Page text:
“It is well to remember that there are five reasons for drinking wine: the arrival of a friend, one’s present or future thirst, the excellence of the wine, or any other reason.”
~ Latin proverb
A second installment from Tom Inlay, a 20-year Napa Valley wine industry veteran (and my dad!):
NAPA VALLEY WINERY RECOMMENDATIONS
For those of you who have not yet visited, Napa Valley is one of the most beautiful spots anywhere. There are three main reasons to visit: savor great wine, feast on great food, and rejuvenate your soul. Many times I have greeted visitors who have just arrived in town. I love to say “Then let the relaxing begin!” and watch their whole body de-stress as they sigh and develop a big grin.
A reader asked some good questions about visiting wineries up here, including big vs small, the importance of tours, and which are my favorite tasting rooms in Napa and Sonoma. (That’s sort of like asking me which is my favorite child. I love them all but for different reasons!) It really does depend on what kind of experience you’re seeking. I have not visited every winery but, of the ones I have, here are some I think you will enjoy. I will make recommendations for Sonoma another time.
Want to visit some of the famous wineries that you see all the time in ads and in displays at the market? You will have a good time at Robert Mondavi or Beringer or Sterling (with the aerial tram).
Do you want to see some amazing structures? In addition to those above, check out Artesa, Castello di Amorosa (an Italian castle replica), Jarvis (entirely underground), Inglenook, or Far Niente.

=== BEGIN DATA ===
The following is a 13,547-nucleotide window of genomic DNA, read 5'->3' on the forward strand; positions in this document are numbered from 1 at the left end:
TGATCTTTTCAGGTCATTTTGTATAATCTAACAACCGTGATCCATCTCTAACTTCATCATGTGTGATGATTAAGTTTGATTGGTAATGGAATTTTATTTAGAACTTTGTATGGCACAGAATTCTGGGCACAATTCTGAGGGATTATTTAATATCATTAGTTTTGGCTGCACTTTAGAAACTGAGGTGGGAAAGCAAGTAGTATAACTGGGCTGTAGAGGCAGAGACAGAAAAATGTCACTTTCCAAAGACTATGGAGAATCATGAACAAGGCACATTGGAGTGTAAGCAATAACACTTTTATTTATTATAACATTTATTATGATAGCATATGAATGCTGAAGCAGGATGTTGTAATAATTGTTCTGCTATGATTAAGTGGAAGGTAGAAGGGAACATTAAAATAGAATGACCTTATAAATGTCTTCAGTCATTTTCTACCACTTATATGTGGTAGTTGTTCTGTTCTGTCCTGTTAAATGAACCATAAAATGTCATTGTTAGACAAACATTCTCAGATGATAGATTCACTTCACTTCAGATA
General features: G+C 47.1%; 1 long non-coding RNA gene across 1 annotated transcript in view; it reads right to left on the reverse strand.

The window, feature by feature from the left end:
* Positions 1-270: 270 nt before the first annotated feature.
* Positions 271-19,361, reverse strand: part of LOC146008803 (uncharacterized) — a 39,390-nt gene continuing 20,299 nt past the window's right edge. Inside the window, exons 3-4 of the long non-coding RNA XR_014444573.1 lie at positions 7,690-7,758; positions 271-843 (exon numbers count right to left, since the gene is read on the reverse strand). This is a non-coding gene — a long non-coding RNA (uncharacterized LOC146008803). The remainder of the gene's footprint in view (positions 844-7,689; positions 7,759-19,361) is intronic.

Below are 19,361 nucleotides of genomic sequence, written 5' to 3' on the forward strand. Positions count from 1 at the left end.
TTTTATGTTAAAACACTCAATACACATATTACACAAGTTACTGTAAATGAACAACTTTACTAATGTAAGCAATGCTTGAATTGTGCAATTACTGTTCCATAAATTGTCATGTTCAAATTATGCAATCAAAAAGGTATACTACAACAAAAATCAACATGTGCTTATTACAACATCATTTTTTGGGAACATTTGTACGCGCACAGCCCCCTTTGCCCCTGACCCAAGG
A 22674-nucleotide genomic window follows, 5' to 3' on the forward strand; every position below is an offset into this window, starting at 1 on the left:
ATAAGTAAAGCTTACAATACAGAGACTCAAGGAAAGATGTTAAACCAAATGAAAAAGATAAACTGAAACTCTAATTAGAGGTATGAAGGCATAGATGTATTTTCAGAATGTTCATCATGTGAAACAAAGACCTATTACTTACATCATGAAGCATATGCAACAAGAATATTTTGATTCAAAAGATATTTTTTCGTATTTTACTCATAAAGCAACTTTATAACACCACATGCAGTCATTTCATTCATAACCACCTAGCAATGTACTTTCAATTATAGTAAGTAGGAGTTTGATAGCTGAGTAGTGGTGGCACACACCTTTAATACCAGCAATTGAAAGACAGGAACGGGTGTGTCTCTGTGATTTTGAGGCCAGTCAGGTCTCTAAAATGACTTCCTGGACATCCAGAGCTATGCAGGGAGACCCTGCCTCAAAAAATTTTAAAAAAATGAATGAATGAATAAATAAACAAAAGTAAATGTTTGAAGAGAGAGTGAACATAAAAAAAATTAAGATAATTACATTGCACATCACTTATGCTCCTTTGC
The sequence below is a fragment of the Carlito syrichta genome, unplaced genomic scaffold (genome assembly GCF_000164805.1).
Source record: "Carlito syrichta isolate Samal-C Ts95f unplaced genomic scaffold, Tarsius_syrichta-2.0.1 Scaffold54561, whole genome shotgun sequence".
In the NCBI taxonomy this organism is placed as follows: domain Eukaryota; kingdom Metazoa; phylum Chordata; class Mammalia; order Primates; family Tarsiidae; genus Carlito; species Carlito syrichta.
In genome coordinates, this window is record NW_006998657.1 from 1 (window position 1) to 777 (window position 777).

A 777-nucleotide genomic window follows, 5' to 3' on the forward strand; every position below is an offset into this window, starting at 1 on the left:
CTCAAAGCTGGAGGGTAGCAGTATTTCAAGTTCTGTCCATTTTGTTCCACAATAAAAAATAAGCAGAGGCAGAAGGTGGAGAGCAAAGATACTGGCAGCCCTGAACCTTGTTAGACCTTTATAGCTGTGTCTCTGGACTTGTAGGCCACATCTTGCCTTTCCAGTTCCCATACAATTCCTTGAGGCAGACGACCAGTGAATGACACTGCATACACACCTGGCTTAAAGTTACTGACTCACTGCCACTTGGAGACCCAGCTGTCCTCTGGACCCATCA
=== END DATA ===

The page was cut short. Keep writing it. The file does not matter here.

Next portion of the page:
Or are you interested in lesser known treasures, making really good wine that is not super expensive? I would recommend Truchard, Whetstone, Reynolds Family, Hagafen, Brown Estate, Miner Family, Odette, Burgess, Elizabeth Spencer, and Jessup Cellars.
Are tours worth taking? If you’ve never taken a tour, you should definitely take a few. However, you certainly don’t need to take a tour at every winery you visit. One a day is usually good, and be sure to call ahead for a tour reservation. Sparkling wine is made differently than still wine (“still” wine is wine that doesn’t have bubbles in it like Merlot), so you should definitely take at least one sparkling wine tour. Of the other wineries I think Robert Mondavi, Beringer and Chateau Montelena give comprehensive and educational tours, as do many others. Many of the smaller wineries will have interesting tours where you will get to know the story as well as their winemaking philosophy. Lots of interesting stories. Like Odette and all the work that went into being green and receiving LEED certification. The tour at Castello di Amorosa takes you through the torture chamber!
What if a winery says it is open by appointment only? You should take that seriously and call before you visit. It doesn’t mean they are being snobby, but they are so small that they need to make sure someone will be available, or the permit they have been issued limits the number of visitors they can have. This is because Napa Valley is so small with only two roads going up the length of the valley and a few crossroads. The residents don’t want to be overwhelmed by cars and limos and buses. Any new winery can get only a “by appointment only” permit.
Take the time to do a little planning before you get here and you will be rewarded with enjoying everything the valley has to offer!
Feel free to comment below on some wine questions or topics you’d like him to answer in future posts!